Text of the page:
You might think that soil erosion is a major problem for farmers and their crops, but this is also becoming a common landscaping issue for our yards.
Essentially, erosion is a natural process when wind, rain or floodwater washes over unprotected ground, removing soil particles. In our yards, this usually affects the topsoil — which is the healthiest and most nutrient-rich soil to grow with. And if you’re growing flowers or vegetables, soil erosion can be the key thing that could ruin your plants and prevent them from thriving. Also, a lack of topsoil due to erosion means that there is less soil for plant roots to hold onto, resulting in fewer or weaker plans.
Luckily, there are certain plants that can prevent soil erosion in your yard. These best plants are suited for their drought-tolerant qualities, and extensive fibrous roots. This means their large foliage or ground cover can absorb some of the heavy rainfall, and slow down the effects of erosion. Typically, these include certain ground cover plants or shrubs that are not only practical, but can add color and beauty to your yard.
Bear in mind, this will also depend on your location, and so it’s worth checking the USDA plant hardiness zone map to determine whether these are suited to your area. In any case, these 7 best plants to prevent soil erosion in your yard will bring it back to life again. Plus, here are 7 flood-tolerant plants to protect your yard from heavy rain.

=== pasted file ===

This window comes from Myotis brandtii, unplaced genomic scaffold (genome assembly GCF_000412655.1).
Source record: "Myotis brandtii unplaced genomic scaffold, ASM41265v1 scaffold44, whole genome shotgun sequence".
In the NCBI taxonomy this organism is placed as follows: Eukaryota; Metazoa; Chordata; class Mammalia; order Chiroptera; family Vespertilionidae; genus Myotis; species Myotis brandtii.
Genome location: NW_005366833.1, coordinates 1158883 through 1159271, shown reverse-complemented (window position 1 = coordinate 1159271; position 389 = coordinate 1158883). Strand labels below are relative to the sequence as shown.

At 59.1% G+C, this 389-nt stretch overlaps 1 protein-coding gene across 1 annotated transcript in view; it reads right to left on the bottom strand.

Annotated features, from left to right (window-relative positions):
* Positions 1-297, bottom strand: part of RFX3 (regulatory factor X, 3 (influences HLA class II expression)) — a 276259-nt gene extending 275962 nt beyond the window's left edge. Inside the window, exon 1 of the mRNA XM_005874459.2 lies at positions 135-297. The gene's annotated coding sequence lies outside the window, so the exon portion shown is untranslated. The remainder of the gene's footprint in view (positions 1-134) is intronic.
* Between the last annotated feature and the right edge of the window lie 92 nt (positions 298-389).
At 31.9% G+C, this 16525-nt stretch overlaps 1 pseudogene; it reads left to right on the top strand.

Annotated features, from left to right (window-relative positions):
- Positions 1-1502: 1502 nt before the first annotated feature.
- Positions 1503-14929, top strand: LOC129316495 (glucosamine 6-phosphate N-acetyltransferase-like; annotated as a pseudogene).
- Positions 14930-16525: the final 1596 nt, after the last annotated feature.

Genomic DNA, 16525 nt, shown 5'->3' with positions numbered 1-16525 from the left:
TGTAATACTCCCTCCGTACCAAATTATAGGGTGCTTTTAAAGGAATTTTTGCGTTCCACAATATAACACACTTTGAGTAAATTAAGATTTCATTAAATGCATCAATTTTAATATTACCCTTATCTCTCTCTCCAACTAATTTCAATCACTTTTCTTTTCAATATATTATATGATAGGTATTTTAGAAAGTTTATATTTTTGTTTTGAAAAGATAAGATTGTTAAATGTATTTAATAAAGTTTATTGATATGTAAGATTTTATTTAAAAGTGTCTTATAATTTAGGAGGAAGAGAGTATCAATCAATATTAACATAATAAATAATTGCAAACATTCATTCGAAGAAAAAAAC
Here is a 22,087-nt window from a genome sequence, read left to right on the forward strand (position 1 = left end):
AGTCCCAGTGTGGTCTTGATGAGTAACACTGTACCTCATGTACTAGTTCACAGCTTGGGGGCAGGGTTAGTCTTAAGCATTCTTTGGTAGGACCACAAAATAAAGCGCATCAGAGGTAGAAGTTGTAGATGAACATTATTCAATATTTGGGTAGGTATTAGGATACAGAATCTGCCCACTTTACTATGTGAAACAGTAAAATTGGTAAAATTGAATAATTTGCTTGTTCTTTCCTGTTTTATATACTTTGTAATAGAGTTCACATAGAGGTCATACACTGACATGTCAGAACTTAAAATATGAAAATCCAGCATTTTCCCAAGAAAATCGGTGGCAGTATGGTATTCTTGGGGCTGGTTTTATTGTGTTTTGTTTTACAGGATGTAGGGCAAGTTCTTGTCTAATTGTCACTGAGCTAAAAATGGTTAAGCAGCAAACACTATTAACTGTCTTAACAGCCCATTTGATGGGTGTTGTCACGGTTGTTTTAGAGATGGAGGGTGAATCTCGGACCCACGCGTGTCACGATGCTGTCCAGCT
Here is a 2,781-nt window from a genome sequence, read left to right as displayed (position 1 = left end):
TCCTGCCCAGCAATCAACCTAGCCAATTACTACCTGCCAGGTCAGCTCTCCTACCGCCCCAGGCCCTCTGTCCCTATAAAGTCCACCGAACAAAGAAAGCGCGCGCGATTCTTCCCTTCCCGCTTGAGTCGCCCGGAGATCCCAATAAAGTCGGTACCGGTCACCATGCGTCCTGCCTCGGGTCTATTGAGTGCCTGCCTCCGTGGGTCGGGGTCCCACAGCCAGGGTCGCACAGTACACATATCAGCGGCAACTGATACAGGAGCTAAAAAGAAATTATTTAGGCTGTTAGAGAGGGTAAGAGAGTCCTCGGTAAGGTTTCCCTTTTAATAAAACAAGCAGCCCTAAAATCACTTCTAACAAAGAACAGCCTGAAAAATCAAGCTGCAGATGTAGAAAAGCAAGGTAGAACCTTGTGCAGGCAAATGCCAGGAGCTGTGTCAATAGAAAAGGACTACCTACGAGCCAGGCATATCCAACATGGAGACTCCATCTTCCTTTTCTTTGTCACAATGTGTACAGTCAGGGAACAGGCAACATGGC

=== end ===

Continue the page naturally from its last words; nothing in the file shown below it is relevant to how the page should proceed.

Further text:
1. Creeping Juniper
This low-growing, evergreen shrub is often used as a ground cover, and thrives on poor conditions. Known for its distinct plume-like branches that extend horizontally, the foliage is striking with a blue-green tint in warmer months, and a plum-colored tint in winter. These will send out nets of roots that will help to hold topsoil in place, and control soil erosion.
Creeping Juniper tends to thrive well in clay, compacted, and sandy soils where grass refuses to grow, which makes it hardy for any soil condition. These also adapt to hot, dry and poor soil fertility, and are generally low-maintenance. More importantly, these are drought-tolerant, making these the ideal plants to prevent soil erosion. Plus, it will add a lush feature to your yard.
Periwinkle, known as Vinca Minor, is another ground cover plant known to be excellent for erosion control. With their pretty blue and lilac flowers, there are more than 30 varieties of this wide-spreading plant. In fact, one small plant can spread to a large 8 feet (2 m.) across, providing decent protection against the elements.
Typically, these are drought-resistant and often seen growing on steep hillsides and banks, offering a green and attractive landscape. The periwinkle plants grow best in partially shaded areas, and acidic soil conditions, and will even eliminate the growth of unsightly weeds.
Before planting, just be sure that you want periwinkle established in a particular area, as it is invasive and difficult to remove. You might also want to avoid placing it near other plants in the flower bed or garden, as it might quickly overtake them.
This popular plant has many uses as an ornamental plant, including folk medicine. However, catmint is exceptional for preventing soil erosion. This is mainly for its drought-tolerant properties, and ability to thrive in poor soil conditions.